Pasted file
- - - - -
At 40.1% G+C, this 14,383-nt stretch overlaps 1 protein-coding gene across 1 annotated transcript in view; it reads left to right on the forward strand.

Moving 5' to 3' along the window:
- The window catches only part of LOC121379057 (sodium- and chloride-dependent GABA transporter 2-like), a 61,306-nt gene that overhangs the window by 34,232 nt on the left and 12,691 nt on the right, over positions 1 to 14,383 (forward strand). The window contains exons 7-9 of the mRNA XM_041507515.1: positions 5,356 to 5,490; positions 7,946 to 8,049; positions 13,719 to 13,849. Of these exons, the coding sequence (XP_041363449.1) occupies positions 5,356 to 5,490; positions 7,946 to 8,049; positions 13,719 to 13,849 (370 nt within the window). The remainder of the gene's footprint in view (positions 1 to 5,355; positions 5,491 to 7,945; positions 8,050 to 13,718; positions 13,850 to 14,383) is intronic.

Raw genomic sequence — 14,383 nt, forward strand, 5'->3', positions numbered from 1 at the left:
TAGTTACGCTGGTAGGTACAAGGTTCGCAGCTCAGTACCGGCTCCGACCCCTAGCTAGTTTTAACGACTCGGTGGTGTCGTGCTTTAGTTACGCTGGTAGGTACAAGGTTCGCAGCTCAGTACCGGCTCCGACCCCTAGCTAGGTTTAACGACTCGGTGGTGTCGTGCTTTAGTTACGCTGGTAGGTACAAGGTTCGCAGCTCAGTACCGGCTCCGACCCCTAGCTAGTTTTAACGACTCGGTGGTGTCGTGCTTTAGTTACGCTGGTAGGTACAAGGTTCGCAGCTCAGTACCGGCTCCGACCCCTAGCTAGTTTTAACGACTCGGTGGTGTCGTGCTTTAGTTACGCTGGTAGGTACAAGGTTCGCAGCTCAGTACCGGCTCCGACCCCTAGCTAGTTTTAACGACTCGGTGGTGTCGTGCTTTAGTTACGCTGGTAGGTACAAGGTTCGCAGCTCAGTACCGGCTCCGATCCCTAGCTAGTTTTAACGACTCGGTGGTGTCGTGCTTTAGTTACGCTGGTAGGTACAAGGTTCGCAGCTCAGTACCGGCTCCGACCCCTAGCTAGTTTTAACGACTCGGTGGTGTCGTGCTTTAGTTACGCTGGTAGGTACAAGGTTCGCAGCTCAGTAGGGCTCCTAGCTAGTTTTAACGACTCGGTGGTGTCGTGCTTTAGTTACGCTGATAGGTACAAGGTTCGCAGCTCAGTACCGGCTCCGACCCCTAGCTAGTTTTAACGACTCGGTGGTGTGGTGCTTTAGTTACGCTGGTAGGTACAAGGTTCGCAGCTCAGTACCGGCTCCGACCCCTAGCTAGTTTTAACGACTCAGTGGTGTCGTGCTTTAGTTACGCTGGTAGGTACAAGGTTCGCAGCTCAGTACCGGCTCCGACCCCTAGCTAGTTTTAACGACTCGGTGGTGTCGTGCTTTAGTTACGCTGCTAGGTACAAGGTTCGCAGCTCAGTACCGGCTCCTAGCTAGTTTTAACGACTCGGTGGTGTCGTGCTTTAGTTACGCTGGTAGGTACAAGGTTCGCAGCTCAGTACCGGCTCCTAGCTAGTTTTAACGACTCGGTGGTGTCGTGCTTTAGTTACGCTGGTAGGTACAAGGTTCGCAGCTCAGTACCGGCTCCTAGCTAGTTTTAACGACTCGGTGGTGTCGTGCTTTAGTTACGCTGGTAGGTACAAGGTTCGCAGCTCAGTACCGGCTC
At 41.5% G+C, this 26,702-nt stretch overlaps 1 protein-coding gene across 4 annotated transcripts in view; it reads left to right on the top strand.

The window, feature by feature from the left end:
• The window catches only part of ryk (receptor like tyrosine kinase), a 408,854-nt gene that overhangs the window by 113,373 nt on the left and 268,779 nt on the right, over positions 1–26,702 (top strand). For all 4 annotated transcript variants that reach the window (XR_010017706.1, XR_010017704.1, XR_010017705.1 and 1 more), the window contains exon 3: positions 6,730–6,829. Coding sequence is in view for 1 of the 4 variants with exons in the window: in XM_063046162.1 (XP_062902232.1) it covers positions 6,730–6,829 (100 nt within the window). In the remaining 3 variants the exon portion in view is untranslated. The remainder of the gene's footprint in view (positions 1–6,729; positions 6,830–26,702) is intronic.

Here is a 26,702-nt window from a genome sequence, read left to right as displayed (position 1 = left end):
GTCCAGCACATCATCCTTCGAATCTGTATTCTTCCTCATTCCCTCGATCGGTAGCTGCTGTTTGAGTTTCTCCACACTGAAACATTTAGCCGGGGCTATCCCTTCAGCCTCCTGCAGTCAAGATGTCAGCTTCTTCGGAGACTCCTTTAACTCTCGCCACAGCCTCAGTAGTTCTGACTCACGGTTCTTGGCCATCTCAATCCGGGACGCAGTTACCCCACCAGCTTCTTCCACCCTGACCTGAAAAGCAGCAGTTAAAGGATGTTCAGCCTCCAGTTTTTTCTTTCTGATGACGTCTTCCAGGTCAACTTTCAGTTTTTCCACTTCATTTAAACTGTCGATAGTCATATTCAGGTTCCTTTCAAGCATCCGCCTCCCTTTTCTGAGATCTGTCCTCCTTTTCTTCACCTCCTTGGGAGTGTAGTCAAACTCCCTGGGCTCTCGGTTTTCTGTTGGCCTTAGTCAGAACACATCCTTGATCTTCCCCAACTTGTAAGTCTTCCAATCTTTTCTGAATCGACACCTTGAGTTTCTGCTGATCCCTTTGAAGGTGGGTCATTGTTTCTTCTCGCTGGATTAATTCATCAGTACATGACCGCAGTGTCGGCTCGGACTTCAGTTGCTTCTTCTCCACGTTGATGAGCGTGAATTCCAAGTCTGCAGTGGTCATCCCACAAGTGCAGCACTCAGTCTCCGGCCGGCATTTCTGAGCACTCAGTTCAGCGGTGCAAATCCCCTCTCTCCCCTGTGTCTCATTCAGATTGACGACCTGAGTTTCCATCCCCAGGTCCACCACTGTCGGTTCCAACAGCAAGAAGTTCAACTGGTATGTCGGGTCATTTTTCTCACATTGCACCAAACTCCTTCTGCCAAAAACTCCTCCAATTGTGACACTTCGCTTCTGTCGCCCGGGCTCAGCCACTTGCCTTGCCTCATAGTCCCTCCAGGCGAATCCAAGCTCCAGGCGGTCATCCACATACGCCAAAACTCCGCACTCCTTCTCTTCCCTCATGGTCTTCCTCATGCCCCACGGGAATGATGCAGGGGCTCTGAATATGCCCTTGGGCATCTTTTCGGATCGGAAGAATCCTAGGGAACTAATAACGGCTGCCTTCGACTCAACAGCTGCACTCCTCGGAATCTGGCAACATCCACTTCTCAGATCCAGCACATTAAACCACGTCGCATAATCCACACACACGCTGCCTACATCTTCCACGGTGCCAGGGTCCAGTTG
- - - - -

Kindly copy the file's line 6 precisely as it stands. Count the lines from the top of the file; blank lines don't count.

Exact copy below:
At 41.5% G+C, this 26,702-nt stretch overlaps 1 protein-coding gene across 4 annotated transcripts in view; it reads left to right on the top strand.